Terminating Agreements in Condos

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There has been some talk about a recent decision of the Court of Appeal that discussed the duty of honest performance. The duty of honest performance “requires the parties to be honest with each other in relation to the performance of their contractual obligations”. This is not the first case to discuss this obligation, but it an important case for the condo industry.

A little about the case first. A contractor provided services to ten condominiums as part of a shared facilities agreement. There were two agreements. One for summer maintenance and one for winter maintenance. The winter agreement permitted the condominiums to terminate on 10 days’ notice to the contractor. The condominiums decided to terminate in March or April of 2013, but did not provide notice to terminate to the contractor until September after he had provided services at no charge to the condominiums as an incentive to renew the agreements. The contractor sued for breach of contract.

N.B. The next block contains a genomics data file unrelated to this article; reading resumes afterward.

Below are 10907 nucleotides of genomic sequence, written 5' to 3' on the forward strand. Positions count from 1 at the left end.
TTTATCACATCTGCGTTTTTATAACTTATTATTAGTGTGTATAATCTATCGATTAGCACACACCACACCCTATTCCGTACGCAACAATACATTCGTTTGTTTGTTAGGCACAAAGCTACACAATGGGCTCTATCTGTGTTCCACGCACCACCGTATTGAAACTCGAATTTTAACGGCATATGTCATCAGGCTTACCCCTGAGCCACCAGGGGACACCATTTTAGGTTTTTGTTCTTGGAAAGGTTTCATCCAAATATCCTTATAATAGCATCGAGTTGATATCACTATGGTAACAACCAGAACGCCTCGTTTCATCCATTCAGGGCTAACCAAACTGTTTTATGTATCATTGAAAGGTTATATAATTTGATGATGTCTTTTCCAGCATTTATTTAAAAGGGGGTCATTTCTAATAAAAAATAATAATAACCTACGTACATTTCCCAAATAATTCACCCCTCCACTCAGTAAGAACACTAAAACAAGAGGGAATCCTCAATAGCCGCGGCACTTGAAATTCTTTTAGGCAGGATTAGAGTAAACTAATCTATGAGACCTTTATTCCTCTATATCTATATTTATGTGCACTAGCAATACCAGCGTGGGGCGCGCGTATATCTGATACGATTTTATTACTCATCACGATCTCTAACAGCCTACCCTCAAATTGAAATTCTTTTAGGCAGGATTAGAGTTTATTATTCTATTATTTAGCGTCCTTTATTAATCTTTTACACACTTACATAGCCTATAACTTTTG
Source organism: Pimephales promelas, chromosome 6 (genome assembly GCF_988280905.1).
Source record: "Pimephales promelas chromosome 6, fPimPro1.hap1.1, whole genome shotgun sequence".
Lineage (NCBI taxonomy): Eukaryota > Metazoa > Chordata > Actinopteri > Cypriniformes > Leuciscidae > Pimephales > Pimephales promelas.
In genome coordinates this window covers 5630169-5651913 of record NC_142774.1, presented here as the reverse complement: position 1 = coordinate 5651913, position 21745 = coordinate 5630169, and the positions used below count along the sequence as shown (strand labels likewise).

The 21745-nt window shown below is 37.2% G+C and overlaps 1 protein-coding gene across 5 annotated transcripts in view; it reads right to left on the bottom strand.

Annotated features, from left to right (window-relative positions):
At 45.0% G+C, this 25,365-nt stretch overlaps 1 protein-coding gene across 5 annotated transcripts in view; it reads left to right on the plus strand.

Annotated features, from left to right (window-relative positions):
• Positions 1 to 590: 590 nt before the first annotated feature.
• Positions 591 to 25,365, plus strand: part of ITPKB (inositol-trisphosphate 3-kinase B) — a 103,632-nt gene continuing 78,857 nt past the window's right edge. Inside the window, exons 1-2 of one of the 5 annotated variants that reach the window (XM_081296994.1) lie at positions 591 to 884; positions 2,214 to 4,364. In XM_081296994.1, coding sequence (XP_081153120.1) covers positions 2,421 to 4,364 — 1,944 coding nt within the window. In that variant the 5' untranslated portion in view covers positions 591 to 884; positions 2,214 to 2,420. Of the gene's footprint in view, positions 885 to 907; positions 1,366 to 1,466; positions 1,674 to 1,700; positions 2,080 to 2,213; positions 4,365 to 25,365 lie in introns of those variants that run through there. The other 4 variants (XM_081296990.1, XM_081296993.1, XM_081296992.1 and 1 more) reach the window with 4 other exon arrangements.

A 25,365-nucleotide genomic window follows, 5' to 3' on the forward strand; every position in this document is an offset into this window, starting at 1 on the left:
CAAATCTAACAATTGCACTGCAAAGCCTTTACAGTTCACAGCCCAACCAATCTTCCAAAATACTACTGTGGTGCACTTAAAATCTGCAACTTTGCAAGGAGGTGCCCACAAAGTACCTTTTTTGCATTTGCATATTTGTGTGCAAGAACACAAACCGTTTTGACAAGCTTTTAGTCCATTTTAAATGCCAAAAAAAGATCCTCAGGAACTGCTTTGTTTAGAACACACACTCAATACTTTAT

The Court of Appeal found in favour of the condominiums. While the condominiums may have failed to act honourably in delaying the termination and accepting the “freebies” when they knew they planned to terminate the agreements, their conduct did not rise to the level required for breach of the duty of honest performance. According to the terms of the contract the condominiums were required to inform the contractor of the decision to terminate and give him 10 days’ notice. As the Court said, “[t]hat is all the [contractor] bargained for, and all that he was entitled to.” Accordingly, the contractor’s claim for breach of contract was unsuccessful and the condominiums were awarded legal costs of $10,000.00 for the appeal and their legal costs of trial.